The journeys of Rene Robert Cavelier, sieur de La Salle Page: 43 of 330
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asked them when they would go away
themselves. Murmurs arose, and some of
them said that they would eat some of the
Illinois before they went away; upon which
I kicked away their presents, saying, that
I would have none of them, since they desired
to eat the children of the Governor.
An Abenakis who was with them, who
spoke French, told me that I irritated them,
and the chiefs rising drove me from the
council. We went to our cabin, where we
passed the night on our guard, resolved to
kill some of them before they should kill
us, for we thought that we should not live
out the night. However, at daybreak they
directed us to depart, which we did. After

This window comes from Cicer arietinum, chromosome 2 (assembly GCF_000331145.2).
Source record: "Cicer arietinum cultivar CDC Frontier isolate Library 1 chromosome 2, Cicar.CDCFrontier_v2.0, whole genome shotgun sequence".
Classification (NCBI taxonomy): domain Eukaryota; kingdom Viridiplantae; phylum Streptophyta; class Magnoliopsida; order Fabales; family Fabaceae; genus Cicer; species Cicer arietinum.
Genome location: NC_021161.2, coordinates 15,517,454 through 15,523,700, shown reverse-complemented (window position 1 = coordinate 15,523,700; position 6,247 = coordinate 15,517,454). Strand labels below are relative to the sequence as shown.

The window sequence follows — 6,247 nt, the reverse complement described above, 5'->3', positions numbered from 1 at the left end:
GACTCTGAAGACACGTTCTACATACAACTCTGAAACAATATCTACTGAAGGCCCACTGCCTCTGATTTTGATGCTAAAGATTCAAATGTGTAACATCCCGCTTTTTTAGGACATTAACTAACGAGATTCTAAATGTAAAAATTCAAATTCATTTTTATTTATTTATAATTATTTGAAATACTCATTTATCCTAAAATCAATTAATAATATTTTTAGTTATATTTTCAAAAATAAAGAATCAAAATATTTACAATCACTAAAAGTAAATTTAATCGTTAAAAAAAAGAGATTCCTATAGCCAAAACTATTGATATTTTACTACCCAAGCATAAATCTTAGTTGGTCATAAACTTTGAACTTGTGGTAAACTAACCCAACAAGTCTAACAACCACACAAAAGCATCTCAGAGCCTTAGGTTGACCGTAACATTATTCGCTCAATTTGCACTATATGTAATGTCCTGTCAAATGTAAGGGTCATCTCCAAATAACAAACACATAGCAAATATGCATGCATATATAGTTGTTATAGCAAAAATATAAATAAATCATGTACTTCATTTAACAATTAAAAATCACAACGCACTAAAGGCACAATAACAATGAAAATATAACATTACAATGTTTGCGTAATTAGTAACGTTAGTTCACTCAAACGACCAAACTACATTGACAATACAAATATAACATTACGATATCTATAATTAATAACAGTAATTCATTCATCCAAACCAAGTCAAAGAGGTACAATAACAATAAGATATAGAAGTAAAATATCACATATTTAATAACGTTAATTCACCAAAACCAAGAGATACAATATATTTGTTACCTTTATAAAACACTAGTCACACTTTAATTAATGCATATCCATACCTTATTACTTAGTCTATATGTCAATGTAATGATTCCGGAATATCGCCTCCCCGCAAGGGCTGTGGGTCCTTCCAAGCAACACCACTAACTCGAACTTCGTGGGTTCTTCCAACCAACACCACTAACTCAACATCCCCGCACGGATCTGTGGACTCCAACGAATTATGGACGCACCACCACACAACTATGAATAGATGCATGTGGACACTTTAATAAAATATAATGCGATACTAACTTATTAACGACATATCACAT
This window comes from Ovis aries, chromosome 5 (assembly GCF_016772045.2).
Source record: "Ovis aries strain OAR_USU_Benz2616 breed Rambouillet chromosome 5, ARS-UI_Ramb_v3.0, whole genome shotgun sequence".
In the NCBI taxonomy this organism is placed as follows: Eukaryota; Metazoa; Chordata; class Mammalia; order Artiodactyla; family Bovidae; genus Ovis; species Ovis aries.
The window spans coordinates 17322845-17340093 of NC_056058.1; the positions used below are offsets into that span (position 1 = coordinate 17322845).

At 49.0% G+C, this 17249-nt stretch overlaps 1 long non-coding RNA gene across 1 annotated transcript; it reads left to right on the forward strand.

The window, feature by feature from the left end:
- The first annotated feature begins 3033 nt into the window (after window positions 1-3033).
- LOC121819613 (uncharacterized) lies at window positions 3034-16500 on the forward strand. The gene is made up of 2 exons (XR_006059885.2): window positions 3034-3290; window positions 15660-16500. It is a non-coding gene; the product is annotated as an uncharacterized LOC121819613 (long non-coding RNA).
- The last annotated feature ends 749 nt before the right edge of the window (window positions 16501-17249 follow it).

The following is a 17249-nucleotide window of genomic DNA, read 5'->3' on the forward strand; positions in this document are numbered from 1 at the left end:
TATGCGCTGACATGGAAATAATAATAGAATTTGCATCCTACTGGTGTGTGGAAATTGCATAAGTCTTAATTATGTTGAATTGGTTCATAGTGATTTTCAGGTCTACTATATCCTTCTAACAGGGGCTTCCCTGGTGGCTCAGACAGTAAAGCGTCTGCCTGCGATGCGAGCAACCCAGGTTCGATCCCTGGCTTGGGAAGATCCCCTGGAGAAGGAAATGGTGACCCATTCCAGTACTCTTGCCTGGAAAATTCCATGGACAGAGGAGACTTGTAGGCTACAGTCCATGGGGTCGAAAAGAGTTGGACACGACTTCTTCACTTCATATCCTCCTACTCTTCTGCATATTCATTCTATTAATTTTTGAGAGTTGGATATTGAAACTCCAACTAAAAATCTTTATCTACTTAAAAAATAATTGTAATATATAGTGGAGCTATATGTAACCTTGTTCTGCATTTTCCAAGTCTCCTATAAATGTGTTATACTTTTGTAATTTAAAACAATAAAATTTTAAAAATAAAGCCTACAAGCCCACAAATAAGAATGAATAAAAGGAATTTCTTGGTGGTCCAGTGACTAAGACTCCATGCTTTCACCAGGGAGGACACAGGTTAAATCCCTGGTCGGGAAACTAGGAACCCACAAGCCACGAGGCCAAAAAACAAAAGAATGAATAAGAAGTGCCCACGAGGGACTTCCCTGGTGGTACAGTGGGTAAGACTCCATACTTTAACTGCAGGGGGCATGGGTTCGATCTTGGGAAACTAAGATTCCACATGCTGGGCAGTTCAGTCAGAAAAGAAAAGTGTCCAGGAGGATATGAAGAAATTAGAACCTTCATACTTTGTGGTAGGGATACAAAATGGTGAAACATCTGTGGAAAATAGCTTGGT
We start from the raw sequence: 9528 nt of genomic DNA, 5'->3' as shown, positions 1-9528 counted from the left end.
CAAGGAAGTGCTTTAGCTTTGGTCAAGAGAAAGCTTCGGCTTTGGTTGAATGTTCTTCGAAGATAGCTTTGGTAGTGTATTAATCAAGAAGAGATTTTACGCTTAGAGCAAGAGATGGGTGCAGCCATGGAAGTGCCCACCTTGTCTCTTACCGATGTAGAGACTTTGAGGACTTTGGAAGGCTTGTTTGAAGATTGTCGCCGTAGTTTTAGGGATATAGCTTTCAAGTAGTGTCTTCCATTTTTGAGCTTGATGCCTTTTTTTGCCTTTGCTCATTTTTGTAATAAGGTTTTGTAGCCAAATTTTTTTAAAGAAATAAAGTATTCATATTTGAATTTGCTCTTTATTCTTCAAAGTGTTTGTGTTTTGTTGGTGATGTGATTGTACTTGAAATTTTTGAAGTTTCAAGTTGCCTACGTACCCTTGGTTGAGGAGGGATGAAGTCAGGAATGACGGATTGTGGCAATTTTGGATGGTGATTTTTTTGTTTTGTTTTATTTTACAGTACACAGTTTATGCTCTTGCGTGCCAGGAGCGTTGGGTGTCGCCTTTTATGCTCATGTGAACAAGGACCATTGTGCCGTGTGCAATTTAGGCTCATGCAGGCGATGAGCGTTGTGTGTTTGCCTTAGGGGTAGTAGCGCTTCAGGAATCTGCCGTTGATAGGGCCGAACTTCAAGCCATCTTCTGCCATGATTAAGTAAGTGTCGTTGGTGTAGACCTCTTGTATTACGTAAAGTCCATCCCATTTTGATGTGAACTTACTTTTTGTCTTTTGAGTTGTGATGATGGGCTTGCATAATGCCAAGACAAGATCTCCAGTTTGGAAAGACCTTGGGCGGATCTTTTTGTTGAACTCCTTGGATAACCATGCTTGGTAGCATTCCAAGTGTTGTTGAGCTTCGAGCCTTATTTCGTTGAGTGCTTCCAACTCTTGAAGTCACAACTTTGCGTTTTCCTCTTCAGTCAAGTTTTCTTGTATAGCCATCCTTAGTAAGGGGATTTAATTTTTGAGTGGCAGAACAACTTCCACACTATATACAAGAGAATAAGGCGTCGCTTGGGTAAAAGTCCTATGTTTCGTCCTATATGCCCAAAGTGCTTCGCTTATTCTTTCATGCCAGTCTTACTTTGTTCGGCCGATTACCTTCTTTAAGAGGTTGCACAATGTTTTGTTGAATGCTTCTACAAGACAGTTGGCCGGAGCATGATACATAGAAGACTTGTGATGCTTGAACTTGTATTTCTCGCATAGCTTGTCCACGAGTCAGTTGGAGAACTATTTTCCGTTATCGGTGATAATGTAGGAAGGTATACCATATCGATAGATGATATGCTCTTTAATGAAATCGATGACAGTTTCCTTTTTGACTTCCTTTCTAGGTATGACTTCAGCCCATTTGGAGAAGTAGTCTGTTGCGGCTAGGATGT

five hours' sailing we landed to dry our
peltries which were wet, while we repaired
our canoe. The Father Gabriel told me he
was going aside to pray. I advised him
not to go away, because we were surrounded
by enemies. He went about Iooo paces off,
and was taken by forty savages, of a nation
called Kikapous, who carried him away and
broke his head. Finding that he did not
return, I went to look for him with one of
the men. Having discovered his trail, I
found it cut by several others, which joined
and ended at last in one. I brought back
this sad news to the Father Zenoble, who
Here’s what’s next.
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Cox, Isaac Joslin. The journeys of Rene Robert Cavelier, sieur de La Salle, book, 1905; New York. (texashistory.unt.edu/ark:/67531/metapth6104/m1/43/: accessed April 23, 2017), University of North Texas Libraries, The Portal to Texas History, texashistory.unt.edu; .